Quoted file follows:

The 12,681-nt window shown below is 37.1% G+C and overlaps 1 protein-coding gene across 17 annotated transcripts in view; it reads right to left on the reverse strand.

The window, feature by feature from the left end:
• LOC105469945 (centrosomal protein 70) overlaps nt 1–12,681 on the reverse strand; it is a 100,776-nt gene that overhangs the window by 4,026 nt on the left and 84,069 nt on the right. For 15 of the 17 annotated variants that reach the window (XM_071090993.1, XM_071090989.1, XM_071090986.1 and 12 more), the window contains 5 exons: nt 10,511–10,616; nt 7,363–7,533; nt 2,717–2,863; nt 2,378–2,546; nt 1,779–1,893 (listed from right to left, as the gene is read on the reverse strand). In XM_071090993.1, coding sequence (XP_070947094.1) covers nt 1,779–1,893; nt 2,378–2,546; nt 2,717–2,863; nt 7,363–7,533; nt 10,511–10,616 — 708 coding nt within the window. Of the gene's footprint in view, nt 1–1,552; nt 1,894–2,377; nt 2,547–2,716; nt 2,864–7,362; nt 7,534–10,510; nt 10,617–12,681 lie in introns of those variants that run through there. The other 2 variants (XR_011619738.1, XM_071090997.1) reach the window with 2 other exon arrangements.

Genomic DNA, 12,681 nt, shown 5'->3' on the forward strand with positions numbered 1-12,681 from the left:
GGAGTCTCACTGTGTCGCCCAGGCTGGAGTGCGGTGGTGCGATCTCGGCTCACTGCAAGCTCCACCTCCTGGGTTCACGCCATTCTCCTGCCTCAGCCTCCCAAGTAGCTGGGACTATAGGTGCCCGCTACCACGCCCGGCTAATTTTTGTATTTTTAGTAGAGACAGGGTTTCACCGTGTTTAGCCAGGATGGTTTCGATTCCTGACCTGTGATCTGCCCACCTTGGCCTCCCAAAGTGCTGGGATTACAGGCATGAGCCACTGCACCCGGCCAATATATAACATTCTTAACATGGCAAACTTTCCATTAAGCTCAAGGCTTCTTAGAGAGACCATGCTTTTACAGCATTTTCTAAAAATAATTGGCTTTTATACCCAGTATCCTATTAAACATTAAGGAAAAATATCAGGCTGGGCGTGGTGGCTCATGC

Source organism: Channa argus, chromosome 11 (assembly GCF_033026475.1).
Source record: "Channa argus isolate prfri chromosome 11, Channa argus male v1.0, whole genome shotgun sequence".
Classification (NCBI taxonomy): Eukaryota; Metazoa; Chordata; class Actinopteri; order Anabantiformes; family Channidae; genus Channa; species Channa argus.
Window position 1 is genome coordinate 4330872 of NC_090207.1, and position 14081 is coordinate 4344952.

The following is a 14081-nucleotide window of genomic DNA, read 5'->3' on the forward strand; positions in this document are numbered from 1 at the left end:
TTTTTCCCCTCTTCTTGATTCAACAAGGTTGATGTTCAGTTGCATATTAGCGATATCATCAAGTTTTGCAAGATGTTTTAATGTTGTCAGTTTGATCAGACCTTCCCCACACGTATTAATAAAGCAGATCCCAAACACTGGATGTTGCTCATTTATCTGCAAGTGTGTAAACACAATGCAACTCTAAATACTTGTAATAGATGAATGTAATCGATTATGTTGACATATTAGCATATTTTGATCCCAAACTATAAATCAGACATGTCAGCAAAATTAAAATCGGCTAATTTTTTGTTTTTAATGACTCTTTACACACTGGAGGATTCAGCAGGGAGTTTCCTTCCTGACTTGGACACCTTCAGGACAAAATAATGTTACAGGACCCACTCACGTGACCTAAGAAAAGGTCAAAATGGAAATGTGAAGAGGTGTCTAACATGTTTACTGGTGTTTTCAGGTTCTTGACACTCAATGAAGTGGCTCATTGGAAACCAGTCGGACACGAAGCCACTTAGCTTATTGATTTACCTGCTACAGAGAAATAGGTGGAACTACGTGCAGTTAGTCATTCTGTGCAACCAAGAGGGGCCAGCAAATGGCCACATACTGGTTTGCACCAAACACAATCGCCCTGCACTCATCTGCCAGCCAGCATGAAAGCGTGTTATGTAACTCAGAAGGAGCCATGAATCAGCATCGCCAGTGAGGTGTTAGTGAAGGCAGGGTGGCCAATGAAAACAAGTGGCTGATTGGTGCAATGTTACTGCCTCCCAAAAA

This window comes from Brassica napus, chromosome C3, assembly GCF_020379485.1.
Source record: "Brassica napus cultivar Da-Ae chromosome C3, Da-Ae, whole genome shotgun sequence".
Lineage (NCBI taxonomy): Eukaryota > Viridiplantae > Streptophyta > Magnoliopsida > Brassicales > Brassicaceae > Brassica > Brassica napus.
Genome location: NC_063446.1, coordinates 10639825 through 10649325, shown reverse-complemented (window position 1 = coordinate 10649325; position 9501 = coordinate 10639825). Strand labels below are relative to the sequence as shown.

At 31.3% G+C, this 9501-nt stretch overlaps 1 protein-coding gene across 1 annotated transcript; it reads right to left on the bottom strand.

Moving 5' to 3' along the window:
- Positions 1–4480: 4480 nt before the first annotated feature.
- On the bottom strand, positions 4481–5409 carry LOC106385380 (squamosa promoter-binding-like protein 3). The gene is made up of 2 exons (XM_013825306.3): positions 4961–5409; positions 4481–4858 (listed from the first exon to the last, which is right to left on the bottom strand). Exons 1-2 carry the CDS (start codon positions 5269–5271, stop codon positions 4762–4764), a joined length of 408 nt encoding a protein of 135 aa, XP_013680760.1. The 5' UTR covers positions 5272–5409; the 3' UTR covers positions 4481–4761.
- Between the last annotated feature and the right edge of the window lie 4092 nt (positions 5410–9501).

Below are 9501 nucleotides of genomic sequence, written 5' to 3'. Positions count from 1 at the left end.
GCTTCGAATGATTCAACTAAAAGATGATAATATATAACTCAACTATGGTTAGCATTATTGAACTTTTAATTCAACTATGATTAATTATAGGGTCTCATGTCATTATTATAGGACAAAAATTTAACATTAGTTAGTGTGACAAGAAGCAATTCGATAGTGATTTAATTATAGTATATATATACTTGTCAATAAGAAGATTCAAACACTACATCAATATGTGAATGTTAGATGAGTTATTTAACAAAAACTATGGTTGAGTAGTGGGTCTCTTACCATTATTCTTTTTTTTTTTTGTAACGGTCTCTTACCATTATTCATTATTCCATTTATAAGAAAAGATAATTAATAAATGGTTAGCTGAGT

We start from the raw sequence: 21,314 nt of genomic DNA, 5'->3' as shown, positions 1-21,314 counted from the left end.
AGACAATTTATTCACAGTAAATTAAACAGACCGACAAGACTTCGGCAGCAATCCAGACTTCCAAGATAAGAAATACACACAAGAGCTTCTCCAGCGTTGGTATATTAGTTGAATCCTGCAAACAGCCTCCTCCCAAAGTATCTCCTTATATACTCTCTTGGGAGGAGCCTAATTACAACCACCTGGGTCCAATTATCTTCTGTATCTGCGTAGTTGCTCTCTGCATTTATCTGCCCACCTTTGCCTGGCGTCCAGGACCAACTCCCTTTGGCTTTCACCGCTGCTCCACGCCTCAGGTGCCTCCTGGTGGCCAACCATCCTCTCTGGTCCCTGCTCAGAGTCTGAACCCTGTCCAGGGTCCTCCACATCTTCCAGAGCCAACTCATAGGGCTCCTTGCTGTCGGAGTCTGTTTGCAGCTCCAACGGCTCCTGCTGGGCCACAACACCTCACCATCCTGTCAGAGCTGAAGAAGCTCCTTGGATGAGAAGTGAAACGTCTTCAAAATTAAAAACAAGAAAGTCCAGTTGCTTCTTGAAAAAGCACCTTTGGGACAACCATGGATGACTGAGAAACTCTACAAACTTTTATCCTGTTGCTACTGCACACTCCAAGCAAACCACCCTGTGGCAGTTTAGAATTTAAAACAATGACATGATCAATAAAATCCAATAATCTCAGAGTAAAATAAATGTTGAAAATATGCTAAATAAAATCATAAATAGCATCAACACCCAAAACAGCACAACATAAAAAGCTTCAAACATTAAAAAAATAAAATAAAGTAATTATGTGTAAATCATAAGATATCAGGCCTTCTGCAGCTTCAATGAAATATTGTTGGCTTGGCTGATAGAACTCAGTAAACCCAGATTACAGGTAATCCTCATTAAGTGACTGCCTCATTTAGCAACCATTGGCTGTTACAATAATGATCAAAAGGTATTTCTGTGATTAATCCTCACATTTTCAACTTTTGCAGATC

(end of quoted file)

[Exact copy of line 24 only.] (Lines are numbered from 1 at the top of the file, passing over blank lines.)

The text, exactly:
AGACAATTTATTCACAGTAAATTAAACAGACCGACAAGACTTCGGCAGCAATCCAGACTTCCAAGATAAGAAATACACACAAGAGCTTCTCCAGCGTTGGTATATTAGTTGAATCCTGCAAACAGCCTCCTCCCAAAGTATCTCCTTATATACTCTCTTGGGAGGAGCCTAATTACAACCACCTGGGTCCAATTATCTTCTGTATCTGCGTAGTTGCTCTCTGCATTTATCTGCCCACCTTTGCCTGGCGTCCAGGACCAACTCCCTTTGGCTTTCACCGCTGCTCCACGCCTCAGGTGCCTCCTGGTGGCCAACCATCCTCTCTGGTCCCTGCTCAGAGTCTGAACCCTGTCCAGGGTCCTCCACATCTTCCAGAGCCAACTCATAGGGCTCCTTGCTGTCGGAGTCTGTTTGCAGCTCCAACGGCTCCTGCTGGGCCACAACACCTCACCATCCTGTCAGAGCTGAAGAAGCTCCTTGGATGAGAAGTGAAACGTCTTCAAAATTAAAAACAAGAAAGTCCAGTTGCTTCTTGAAAAAGCACCTTTGGGACAACCATGGATGACTGAGAAACTCTACAAACTTTTATCCTGTTGCTACTGCACACTCCAAGCAAACCACCCTGTGGCAGTTTAGAATTTAAAACAATGACATGATCAATAAAATCCAATAATCTCAGAGTAAAATAAATGTTGAAAATATGCTAAATAAAATCATAAATAGCATCAACACCCAAAACAGCACAACATAAAAAGCTTCAAACATTAAAAAAATAAAATAAAGTAATTATGTGTAAATCATAAGATATCAGGCCTTCTGCAGCTTCAATGAAATATTGTTGGCTTGGCTGATAGAACTCAGTAAACCCAGATTACAGGTAATCCTCATTAAGTGACTGCCTCATTTAGCAACCATTGGCTGTTACAATAATGATCAAAAGGTATTTCTGTGATTAATCCTCACATTTTCAACTTTTGCAGATC